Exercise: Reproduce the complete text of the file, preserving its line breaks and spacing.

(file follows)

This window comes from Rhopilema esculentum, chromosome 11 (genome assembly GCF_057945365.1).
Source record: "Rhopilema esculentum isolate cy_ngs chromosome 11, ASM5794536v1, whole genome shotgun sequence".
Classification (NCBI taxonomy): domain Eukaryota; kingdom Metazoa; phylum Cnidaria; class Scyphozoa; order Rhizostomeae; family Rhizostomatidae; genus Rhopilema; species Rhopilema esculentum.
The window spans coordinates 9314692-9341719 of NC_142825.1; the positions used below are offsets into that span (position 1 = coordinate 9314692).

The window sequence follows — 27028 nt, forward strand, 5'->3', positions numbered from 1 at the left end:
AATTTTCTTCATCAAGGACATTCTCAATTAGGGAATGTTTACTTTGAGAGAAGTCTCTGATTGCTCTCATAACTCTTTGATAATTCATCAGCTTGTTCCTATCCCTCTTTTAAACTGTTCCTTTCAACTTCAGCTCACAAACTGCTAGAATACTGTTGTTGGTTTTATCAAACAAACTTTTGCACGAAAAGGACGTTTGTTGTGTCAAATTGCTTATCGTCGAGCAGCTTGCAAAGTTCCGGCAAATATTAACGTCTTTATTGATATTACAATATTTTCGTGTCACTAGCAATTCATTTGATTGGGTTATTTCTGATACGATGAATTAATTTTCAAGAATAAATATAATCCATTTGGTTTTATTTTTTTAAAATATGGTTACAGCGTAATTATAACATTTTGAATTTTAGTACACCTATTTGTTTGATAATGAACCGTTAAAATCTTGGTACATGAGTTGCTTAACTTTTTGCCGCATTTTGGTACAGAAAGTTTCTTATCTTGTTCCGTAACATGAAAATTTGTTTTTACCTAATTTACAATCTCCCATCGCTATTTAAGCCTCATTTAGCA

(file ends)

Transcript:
This window comes from Rhopilema esculentum, chromosome 11 (genome assembly GCF_057945365.1).
Source record: "Rhopilema esculentum isolate cy_ngs chromosome 11, ASM5794536v1, whole genome shotgun sequence".
Classification (NCBI taxonomy): domain Eukaryota; kingdom Metazoa; phylum Cnidaria; class Scyphozoa; order Rhizostomeae; family Rhizostomatidae; genus Rhopilema; species Rhopilema esculentum.
The window spans coordinates 9314692-9341719 of NC_142825.1; the positions used below are offsets into that span (position 1 = coordinate 9314692).

The window sequence follows — 27028 nt, forward strand, 5'->3', positions numbered from 1 at the left end:
AATTTTCTTCATCAAGGACATTCTCAATTAGGGAATGTTTACTTTGAGAGAAGTCTCTGATTGCTCTCATAACTCTTTGATAATTCATCAGCTTGTTCCTATCCCTCTTTTAAACTGTTCCTTTCAACTTCAGCTCACAAACTGCTAGAATACTGTTGTTGGTTTTATCAAACAAACTTTTGCACGAAAAGGACGTTTGTTGTGTCAAATTGCTTATCGTCGAGCAGCTTGCAAAGTTCCGGCAAATATTAACGTCTTTATTGATATTACAATATTTTCGTGTCACTAGCAATTCATTTGATTGGGTTATTTCTGATACGATGAATTAATTTTCAAGAATAAATATAATCCATTTGGTTTTATTTTTTTAAAATATGGTTACAGCGTAATTATAACATTTTGAATTTTAGTACACCTATTTGTTTGATAATGAACCGTTAAAATCTTGGTACATGAGTTGCTTAACTTTTTGCCGCATTTTGGTACAGAAAGTTTCTTATCTTGTTCCGTAACATGAAAATTTGTTTTTACCTAATTTACAATCTCCCATCGCTATTTAAGCCTCATTTAGCA